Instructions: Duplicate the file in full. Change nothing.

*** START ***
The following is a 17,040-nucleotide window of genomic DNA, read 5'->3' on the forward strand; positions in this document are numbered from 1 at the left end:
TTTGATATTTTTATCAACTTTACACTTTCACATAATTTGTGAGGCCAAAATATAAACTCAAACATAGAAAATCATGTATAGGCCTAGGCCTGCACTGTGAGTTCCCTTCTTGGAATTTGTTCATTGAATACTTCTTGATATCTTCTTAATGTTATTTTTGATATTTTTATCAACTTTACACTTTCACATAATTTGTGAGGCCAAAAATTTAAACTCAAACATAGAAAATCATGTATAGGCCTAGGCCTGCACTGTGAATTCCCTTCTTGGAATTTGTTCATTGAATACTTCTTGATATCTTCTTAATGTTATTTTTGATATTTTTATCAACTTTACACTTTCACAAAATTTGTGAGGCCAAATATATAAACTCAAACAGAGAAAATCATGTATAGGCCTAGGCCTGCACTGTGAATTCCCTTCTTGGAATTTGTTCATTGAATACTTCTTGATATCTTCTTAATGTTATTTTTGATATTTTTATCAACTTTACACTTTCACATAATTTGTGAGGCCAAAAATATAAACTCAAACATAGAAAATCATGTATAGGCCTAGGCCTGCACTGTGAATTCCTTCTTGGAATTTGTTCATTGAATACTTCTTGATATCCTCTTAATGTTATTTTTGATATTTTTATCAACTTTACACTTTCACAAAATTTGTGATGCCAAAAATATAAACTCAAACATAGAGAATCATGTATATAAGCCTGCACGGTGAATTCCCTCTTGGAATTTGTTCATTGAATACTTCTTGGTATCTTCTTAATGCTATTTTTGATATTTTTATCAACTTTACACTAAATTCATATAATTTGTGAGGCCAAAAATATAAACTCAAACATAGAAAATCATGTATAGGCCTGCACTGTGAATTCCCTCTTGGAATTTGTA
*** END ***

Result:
The following is a 17,040-nucleotide window of genomic DNA, read 5'->3' on the forward strand; positions in this document are numbered from 1 at the left end:
TTTGATATTTTTATCAACTTTACACTTTCACATAATTTGTGAGGCCAAAATATAAACTCAAACATAGAAAATCATGTATAGGCCTAGGCCTGCACTGTGAGTTCCCTTCTTGGAATTTGTTCATTGAATACTTCTTGATATCTTCTTAATGTTATTTTTGATATTTTTATCAACTTTACACTTTCACATAATTTGTGAGGCCAAAAATTTAAACTCAAACATAGAAAATCATGTATAGGCCTAGGCCTGCACTGTGAATTCCCTTCTTGGAATTTGTTCATTGAATACTTCTTGATATCTTCTTAATGTTATTTTTGATATTTTTATCAACTTTACACTTTCACAAAATTTGTGAGGCCAAATATATAAACTCAAACAGAGAAAATCATGTATAGGCCTAGGCCTGCACTGTGAATTCCCTTCTTGGAATTTGTTCATTGAATACTTCTTGATATCTTCTTAATGTTATTTTTGATATTTTTATCAACTTTACACTTTCACATAATTTGTGAGGCCAAAAATATAAACTCAAACATAGAAAATCATGTATAGGCCTAGGCCTGCACTGTGAATTCCTTCTTGGAATTTGTTCATTGAATACTTCTTGATATCCTCTTAATGTTATTTTTGATATTTTTATCAACTTTACACTTTCACAAAATTTGTGATGCCAAAAATATAAACTCAAACATAGAGAATCATGTATATAAGCCTGCACGGTGAATTCCCTCTTGGAATTTGTTCATTGAATACTTCTTGGTATCTTCTTAATGCTATTTTTGATATTTTTATCAACTTTACACTAAATTCATATAATTTGTGAGGCCAAAAATATAAACTCAAACATAGAAAATCATGTATAGGCCTGCACTGTGAATTCCCTCTTGGAATTTGTA